Tiritiri Matangi is a 543-acre island that is today a wildlife sanctuary. Located in the Hauraki Gulf, just a few kilometres from the Whangaparaoa Peninsula, the island is a popular destination for daytrippers taking the ferry from Auckland. Besides abundant wildlife (including kiwi, kokako and takahe), the island also boasts New Zealand’s oldest working lighthouse (constructed in 1864).
|Tiritiri Matangi Lighthouse|
The island was also the focus of a baffling and quite extraordinary Native Land Court decision in 1866, when the Māori claimants found themselves ranged against the Crown, which claimed the island on the basis of an 1841 deed of purchase. Although the court quite rightly rejected this claim (since the deed made no reference to the island), it nevertheless awarded the island to the Crown. That was despite declaring that it was ‘unable to discover the origins of the Crown’s title, or by what means the native title has been extinguished’.
It did so, according to the judgment, because it found the Māori claim to the island insufficiently strong to eject the Crown from its possession of Tiritiri Matangi Island. And so, as Richard Boast has pointed out, the court appears to have relied on the English common law rules regarding possession in reaching this conclusion (in itself revealing, given the court was supposed to determine ownership ‘according to Native custom’). The Crown had already constructed the lighthouse and in the court’s view this gave the Crown possession.
|Francis Dart Fenton, first Chief Judge of the Native Land Court, PAColl-7489-01, ATL|
That decision ignored a great deal of Māori testimony regarding their own use of the island. Although no longer permanently occupied by the mid-nineteenth century, multiple witnesses told the court that they regularly visited Tiritiri Matangi to collect kaimoana and fish or to hunt pigs. Chief Judge Fenton’s assertion that this constituted a weak claim to ownership of the island – that Māori did not really occupy or utilise Tiritiri Matangi – did not reflect customary Māori law.
Instead, I would argue that the court’s Tiritiri Matangi judgment was influenced by the doctrine of terra nullius (literally, ‘nobody’s land’) that held that seasonal fishing or hunting was not consistent with European forms of ownership. Tiritiri Matangi was deemed to be vacant land because Māori did not expend capital and labour on the island to a sufficient extent to be recognised as owners. Building a lighthouse was considered evidence of occupation. Collecting shellfish was not.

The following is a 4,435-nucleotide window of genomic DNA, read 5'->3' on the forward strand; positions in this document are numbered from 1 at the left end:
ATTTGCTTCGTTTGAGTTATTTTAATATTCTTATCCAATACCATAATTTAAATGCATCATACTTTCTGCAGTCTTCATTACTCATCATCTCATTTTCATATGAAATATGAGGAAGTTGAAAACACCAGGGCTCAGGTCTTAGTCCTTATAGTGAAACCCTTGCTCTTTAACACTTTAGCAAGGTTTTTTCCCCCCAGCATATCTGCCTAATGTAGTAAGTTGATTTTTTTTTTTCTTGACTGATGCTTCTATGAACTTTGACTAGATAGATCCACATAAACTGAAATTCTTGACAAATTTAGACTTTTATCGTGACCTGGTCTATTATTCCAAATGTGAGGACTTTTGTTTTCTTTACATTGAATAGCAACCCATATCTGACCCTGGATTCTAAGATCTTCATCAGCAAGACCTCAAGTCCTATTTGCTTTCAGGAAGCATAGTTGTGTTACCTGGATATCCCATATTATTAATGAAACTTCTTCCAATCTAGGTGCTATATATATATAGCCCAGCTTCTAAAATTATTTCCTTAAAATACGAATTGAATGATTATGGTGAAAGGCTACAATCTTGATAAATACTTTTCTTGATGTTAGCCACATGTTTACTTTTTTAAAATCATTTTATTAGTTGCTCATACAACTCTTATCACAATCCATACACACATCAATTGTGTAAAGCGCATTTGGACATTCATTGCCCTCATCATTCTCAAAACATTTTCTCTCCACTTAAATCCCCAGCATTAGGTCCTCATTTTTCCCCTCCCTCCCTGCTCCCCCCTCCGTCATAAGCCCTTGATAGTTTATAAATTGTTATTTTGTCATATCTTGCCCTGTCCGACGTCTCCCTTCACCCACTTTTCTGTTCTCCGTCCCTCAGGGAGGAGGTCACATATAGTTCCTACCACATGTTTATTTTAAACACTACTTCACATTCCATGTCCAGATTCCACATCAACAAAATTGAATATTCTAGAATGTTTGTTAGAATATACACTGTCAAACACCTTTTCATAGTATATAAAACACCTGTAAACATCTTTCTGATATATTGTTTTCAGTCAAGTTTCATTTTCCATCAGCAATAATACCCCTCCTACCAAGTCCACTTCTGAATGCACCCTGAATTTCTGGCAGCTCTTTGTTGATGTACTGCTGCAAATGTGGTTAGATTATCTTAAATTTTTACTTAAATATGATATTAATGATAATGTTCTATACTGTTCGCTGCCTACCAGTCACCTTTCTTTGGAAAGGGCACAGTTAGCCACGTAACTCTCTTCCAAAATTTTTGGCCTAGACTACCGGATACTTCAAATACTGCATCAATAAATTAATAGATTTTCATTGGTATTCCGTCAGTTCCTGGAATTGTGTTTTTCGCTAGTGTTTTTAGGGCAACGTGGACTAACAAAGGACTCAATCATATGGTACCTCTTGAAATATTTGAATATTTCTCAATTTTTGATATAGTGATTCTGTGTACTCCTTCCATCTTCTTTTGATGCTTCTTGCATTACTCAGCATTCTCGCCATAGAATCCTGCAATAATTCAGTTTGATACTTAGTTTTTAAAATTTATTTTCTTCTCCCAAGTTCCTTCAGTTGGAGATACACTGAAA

|Tiritiri Matangi Island|
New Zealanders tend to assume that terra nullius was a legal doctrine applied in respect of Australia but having no bearing on our own history. But there are other examples where the influence of such ideas can be seen, including the Crown’s willingness to proclaim British sovereignty over the South Island in May 1840 by right of discovery, despite knowing full well that Māori occupied the island (the island was subsequently claimed by right of cession when Thomas Bunbury obtained the signatures of a number of South Island chiefs to the Treaty of Waitangi).
That was reflected further in the derisory prices and reserves awarded Ngāi Tahu in the series of Crown purchases that followed. Although Ngāi Tahu ownership was nominally recognised, a common assumption was that they too small in number and too ‘uncivilised’ to have anything more than a weak claim to the land.
In the case of Tiritiri Matangi, the court rejected Māori claims outright, refusing to recognise customary Māori ownership or occupation of the island. I wonder just how many of the estimated 20,000 plus annual visitors to the island are aware of this more troubling history of the legalised land grab that saw it handed over to the Crown.
Postscript: There is more to this story, including subsequent Māori petitions and complaints over the court’s judgment. I discuss the Tiritiri Matangi case at length in Beyond the Imperial Frontier:The Contest for Colonial New Zealand (2104), from which the short summary above is drawn.